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ERIC SONDHEIMER

Football has become a teacher

August 29, 2007|ERIC SONDHEIMER

Opening weekend of the high school football season is perfect for reminiscing about what makes the sport so intoxicating.

There are exhilarating highs and rock-bottom lows, breathtaking moments of athleticism, horrific collisions, jubilation and heartbreak.

Then there's Brandon James, an inside linebacker at Chino Don Lugo, whose story of perseverance serves as a reminder that high school football is more than a game.

It's about learning life lessons.

"Football is like a father I never had," James says.

Near the end of a quiet cul-de-sac in Chino, James lives in a group home with five other teenage boys as a ward of the court. Taken from his father at age 10, James has been pretty much on his own, left to navigate the emotional highs and lows faced by any youngster without parents. And yet, he's still standing, his infectious smile perfectly intact.

"At first, it was difficult for me," he says. "I just realized there are more people out there who have worse problems than me. It would make me feel like a coward if I quit."

He arrived at Don Lugo as a freshman with poor grades and little vision for his future. Aided by social workers, teachers, coaches and friends, he enters his senior year wanting to succeed in the classroom, on the field and in his community.

His football coach, Greg Setlich, said seeing James show up at school every day, work hard and not make excuses about the past is a source of inspiration.

"What makes him so special is the fact he could have made the wrong turn many times," Setlich said. "This guy is a solid individual, a likable young man, a hard worker and is a pleasure to coach. Everyone loves him."

As an inside linebacker, the 5-foot-8, 220-pound James earned first-team All-Mt. Baldy League honors as a junior. Quickness and aggressiveness make him an ideal fit on defense. He also starts at offensive guard.

While James hopes to use football as a way to reach college, what he has learned from his athletic experience will stay with him no matter where he ends up.

"It helped me relieve a lot of anger," he said. "It helped me make a lot of friends. It's helping me learn leadership. It helped me develop integrity. It teaches you to work with people you don't like. It teaches me to keep trying."

James, 17, is driven to and from school by staff members at the group home. He has a curfew and is expected to do chores. He hasn't spoken to his father since he was 10. His mother lives in Fresno with five of her children, and he has occasional contact with her.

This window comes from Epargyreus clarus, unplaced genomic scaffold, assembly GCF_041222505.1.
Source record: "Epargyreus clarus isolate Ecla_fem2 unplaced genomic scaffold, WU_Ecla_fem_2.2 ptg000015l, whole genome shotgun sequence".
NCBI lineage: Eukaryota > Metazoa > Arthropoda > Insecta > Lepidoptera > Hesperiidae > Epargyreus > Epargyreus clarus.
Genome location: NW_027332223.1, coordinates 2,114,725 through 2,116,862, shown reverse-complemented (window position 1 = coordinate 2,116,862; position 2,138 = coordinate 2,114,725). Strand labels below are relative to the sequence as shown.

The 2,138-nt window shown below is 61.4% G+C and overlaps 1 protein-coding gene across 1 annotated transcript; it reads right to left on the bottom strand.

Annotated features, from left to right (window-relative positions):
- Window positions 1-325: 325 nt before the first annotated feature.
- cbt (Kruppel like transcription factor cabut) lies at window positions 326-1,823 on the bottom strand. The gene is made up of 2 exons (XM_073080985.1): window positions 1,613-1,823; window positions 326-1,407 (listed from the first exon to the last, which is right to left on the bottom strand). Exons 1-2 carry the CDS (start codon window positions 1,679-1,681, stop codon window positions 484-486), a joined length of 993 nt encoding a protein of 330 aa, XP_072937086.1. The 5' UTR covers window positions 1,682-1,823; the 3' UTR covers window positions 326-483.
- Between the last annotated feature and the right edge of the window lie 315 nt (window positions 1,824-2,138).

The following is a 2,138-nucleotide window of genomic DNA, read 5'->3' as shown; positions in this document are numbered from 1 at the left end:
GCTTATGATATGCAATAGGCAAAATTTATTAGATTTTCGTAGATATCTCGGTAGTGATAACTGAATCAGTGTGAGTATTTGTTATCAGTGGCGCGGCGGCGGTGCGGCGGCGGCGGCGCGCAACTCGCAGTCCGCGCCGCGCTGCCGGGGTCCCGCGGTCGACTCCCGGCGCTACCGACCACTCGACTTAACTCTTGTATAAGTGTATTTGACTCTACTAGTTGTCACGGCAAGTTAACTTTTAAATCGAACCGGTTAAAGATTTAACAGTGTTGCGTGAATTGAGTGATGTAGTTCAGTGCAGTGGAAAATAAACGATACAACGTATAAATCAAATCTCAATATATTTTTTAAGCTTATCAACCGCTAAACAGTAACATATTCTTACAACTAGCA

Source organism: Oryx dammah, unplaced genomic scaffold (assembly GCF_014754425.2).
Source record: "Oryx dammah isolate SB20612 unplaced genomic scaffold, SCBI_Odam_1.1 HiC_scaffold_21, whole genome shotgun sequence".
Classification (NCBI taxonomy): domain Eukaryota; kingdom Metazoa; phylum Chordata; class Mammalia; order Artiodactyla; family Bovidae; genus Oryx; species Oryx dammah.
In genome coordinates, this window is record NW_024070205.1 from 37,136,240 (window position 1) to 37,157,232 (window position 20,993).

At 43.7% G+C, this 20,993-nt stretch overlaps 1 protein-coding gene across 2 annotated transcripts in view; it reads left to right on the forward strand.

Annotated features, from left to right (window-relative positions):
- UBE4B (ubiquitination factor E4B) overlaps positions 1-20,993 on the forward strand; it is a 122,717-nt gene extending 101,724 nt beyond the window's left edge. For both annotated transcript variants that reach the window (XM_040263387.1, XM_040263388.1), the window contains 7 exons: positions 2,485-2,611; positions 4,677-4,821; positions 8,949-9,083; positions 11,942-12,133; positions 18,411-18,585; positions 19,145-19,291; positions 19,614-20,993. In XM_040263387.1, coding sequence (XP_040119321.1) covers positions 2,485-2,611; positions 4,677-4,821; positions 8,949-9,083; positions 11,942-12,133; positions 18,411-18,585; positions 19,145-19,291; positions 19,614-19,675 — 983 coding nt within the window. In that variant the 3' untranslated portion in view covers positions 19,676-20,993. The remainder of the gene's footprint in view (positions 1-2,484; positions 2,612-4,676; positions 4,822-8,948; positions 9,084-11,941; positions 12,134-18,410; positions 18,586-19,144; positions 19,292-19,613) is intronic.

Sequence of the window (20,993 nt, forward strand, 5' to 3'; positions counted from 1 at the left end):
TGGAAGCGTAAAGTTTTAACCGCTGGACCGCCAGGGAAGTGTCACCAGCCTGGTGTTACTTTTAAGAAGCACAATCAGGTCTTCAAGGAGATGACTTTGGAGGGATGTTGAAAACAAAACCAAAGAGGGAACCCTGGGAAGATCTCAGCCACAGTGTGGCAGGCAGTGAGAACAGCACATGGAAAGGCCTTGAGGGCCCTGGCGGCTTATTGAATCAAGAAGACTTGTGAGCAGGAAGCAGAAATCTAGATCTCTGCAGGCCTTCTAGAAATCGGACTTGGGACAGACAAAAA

While teammates return home after practice to their parents, he returns to the group home, where he considers his fellow members as his family.

"I'm going home to see my brothers instead of my parents," he said.

James Brady, supervisor for the home, said James has been able to focus on making the right choices.

"With all the negative things around him, he's definitely stayed positive," Brady said.

During his group home stay, he has been taught how to repair a flat tire, how to iron and cook, do laundry, dress properly and present himself for a job interview. His aspiration is to become an architect.

James said he had a temper as a young boy and used to get into trouble in school. But those days are long gone. He's calm, friendly and goes out of his way to make others feel comfortable around him.

"I hope people like me," he said.

On the field, he becomes intense and passionate.

"I love hitting people," he said.

Quarterback Charlie Hinojosa has grown to know James as a player and person over the course of three seasons. He understands the challenges James has faced and admires how he has created a new life for himself.

"He's been my friend all through high school," Hinojosa said. "When I needed him, he'd be there. Football is the best thing in his life. He wants to go as far as he can."

With Don Lugo facing Alta Loma in a season opener Friday night at Chino High, James is excited his senior year has finally arrived.

"I'm playing with all my friends," he said. "From freshman year, we grew up together. We're all young men now. This is our year. The way we play as a team will determine how our season will go."

For James, football has given him hope and helped him find a path to success.

"Maybe God still believes in me," he said.

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Eric Sondheimer can be reached at eric.sondheimer@latimes.com

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